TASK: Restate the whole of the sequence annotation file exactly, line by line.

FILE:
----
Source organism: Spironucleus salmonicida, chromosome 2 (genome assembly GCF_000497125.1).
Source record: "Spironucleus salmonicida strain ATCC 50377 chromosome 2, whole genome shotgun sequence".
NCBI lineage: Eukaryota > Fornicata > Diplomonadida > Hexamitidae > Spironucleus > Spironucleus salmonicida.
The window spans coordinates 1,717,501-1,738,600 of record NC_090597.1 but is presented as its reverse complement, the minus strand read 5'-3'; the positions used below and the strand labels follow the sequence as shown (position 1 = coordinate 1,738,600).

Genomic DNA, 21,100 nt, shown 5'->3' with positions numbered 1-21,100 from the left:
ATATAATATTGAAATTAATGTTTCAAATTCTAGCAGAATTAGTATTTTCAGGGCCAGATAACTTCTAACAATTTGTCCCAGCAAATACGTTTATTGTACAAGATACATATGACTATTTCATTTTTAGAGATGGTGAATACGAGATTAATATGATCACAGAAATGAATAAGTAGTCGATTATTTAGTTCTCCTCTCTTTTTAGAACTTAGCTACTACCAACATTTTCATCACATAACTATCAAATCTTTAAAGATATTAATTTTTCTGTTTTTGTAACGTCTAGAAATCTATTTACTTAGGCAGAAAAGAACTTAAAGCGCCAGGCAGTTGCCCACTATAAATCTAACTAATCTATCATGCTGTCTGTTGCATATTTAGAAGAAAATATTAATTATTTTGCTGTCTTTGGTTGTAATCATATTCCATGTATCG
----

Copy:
Source organism: Spironucleus salmonicida, chromosome 2 (genome assembly GCF_000497125.1).
Source record: "Spironucleus salmonicida strain ATCC 50377 chromosome 2, whole genome shotgun sequence".
NCBI lineage: Eukaryota > Fornicata > Diplomonadida > Hexamitidae > Spironucleus > Spironucleus salmonicida.
The window spans coordinates 1,717,501-1,738,600 of record NC_090597.1 but is presented as its reverse complement, the minus strand read 5'-3'; the positions used below and the strand labels follow the sequence as shown (position 1 = coordinate 1,738,600).

Genomic DNA, 21,100 nt, shown 5'->3' with positions numbered 1-21,100 from the left:
ATATAATATTGAAATTAATGTTTCAAATTCTAGCAGAATTAGTATTTTCAGGGCCAGATAACTTCTAACAATTTGTCCCAGCAAATACGTTTATTGTACAAGATACATATGACTATTTCATTTTTAGAGATGGTGAATACGAGATTAATATGATCACAGAAATGAATAAGTAGTCGATTATTTAGTTCTCCTCTCTTTTTAGAACTTAGCTACTACCAACATTTTCATCACATAACTATCAAATCTTTAAAGATATTAATTTTTCTGTTTTTGTAACGTCTAGAAATCTATTTACTTAGGCAGAAAAGAACTTAAAGCGCCAGGCAGTTGCCCACTATAAATCTAACTAATCTATCATGCTGTCTGTTGCATATTTAGAAGAAAATATTAATTATTTTGCTGTCTTTGGTTGTAATCATATTCCATGTATCG